Morse Code Messaging
Every kids loves the idea of a secret code – especially if it means leaving parents out of the loop. Whether it's Pig Latin, invisible ink, or the impenetrable “txt msg,” secret codes rule when it comes to passing on very important information. But kids may not know that secret codes have a long and exciting history, from top-secret military matters to computer programming to cryptic criminal cases. One of the most important code systems invented is the internationally-recognized Morse code, which matches dots and dashes to letters of the alphabet.
Although Samuel F. B. Morse had patented the telegraph in 1837, it was not until 1844 that the government allocated the money to develop this revolutionary form of communication. After the telegraph system was set up, messages that had taken days or even weeks to deliver were now completed in a matter of minutes! Messages were sent through wires by tapping on keys, but kids will find it easier to distinguish dots and dashes by using flashlight signals.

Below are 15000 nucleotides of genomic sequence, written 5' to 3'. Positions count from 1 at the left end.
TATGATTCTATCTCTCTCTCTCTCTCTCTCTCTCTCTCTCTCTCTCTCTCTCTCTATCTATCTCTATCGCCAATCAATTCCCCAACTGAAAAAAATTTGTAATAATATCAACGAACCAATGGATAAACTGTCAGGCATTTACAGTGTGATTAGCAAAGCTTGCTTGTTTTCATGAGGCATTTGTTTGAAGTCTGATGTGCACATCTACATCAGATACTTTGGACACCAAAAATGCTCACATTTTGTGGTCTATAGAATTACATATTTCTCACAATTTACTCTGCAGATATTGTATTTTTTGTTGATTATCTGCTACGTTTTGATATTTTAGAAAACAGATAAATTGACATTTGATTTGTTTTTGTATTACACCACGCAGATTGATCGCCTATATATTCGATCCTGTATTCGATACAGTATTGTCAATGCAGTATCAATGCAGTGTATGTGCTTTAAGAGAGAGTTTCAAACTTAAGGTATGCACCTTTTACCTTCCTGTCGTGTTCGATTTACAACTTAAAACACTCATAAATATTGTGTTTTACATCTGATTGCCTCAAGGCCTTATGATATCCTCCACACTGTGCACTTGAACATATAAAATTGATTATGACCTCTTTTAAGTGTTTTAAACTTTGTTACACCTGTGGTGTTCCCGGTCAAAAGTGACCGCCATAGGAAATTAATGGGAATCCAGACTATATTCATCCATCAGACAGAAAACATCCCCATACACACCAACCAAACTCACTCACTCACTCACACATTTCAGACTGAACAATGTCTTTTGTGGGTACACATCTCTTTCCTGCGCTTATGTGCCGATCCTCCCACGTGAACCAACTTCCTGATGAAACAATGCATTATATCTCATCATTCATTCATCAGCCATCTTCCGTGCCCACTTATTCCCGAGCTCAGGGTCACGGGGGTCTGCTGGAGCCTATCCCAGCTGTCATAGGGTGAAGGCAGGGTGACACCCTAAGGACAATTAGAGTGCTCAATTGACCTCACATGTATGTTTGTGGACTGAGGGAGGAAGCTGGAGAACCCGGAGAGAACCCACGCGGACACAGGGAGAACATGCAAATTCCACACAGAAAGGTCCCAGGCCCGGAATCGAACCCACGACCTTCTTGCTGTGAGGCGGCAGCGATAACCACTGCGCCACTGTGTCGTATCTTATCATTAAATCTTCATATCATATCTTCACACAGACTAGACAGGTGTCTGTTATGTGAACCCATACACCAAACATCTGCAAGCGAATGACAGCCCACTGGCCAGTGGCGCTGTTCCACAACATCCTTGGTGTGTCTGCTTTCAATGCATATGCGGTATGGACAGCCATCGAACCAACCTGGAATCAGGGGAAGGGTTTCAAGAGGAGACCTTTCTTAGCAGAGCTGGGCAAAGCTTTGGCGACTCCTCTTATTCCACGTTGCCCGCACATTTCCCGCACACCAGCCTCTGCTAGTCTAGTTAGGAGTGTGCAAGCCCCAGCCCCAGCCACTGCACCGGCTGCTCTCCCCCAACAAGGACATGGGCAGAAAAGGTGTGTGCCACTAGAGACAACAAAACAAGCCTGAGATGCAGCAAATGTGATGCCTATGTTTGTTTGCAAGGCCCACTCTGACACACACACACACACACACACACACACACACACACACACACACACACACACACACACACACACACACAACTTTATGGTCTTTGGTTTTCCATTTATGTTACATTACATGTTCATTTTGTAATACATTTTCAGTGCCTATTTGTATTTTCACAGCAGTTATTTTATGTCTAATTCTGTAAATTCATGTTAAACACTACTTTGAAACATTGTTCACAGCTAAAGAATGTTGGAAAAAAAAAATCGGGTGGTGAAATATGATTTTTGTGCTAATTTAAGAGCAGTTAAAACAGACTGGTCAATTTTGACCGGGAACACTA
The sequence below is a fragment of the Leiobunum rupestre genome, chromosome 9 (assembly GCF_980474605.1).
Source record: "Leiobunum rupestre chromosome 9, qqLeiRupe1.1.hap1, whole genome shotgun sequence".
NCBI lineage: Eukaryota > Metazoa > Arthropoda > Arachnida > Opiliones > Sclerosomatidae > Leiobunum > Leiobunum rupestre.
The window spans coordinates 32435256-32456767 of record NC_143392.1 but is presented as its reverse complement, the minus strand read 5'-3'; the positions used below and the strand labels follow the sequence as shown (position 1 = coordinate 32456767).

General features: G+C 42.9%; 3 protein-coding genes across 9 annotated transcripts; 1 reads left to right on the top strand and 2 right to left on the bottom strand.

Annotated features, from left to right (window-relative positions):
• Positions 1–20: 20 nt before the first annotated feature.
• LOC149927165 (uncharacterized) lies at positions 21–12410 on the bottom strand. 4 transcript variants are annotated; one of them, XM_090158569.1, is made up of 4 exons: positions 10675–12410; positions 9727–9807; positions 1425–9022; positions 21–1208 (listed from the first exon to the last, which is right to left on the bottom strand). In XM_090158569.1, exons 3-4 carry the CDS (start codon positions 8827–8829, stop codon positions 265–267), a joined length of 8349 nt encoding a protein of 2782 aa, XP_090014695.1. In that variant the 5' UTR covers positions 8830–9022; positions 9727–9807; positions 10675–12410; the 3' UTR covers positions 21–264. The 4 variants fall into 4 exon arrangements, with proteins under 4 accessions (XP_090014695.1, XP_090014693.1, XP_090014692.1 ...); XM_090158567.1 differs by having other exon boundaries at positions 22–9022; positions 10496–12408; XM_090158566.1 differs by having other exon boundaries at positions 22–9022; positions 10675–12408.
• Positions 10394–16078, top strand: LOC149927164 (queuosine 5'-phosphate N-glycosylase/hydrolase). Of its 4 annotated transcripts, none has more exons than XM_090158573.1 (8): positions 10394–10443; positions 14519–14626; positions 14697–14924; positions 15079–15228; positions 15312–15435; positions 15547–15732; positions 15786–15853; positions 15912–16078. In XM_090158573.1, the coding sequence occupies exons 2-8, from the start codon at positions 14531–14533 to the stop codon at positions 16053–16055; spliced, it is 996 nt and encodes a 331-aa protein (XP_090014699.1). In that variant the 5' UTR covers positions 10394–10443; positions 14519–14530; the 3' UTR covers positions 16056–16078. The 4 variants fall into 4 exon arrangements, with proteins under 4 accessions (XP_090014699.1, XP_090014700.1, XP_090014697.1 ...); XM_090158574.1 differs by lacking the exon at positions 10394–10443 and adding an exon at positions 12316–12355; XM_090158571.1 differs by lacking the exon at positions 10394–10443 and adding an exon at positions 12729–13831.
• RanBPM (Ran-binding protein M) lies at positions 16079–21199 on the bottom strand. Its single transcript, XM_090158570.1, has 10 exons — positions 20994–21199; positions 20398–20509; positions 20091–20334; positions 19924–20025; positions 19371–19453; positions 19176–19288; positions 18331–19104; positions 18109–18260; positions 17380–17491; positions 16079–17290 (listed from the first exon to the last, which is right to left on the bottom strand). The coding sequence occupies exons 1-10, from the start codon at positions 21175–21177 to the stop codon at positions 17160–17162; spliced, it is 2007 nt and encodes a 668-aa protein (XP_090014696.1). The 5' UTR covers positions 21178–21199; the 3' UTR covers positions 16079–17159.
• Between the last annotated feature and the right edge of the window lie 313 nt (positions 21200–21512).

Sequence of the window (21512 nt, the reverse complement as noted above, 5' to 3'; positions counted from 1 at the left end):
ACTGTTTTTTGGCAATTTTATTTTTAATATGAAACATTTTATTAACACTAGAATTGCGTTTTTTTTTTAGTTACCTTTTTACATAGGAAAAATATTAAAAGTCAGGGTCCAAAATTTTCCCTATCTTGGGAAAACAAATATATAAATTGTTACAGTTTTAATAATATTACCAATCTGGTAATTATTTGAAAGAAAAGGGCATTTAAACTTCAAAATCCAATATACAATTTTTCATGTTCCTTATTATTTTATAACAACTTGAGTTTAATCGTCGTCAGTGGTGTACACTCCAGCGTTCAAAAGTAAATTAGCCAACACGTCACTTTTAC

What You Need:
- 2 pencils
- 2 pieces of paper
- 2 flashlights
What You Do:
Practice by writing out a word or two using dots and dashes for letters, as shown on the chart. You'll quickly see the advantage of keeping messages short and simple.
Write out a short message to your partner in Morse code, while her or she writes one to you. Leave a space between letters. For example:
Take turns using the flashlights to exchange the messages. Use long and short flashes to convey dashes and dots. As you receive your partner's message, jot down the dots and dashes on paper, then decipher them!
Morse Code Alphabet:A . __ N __ .B __ ... O __ __ __
Beginning of transmission __ . __. __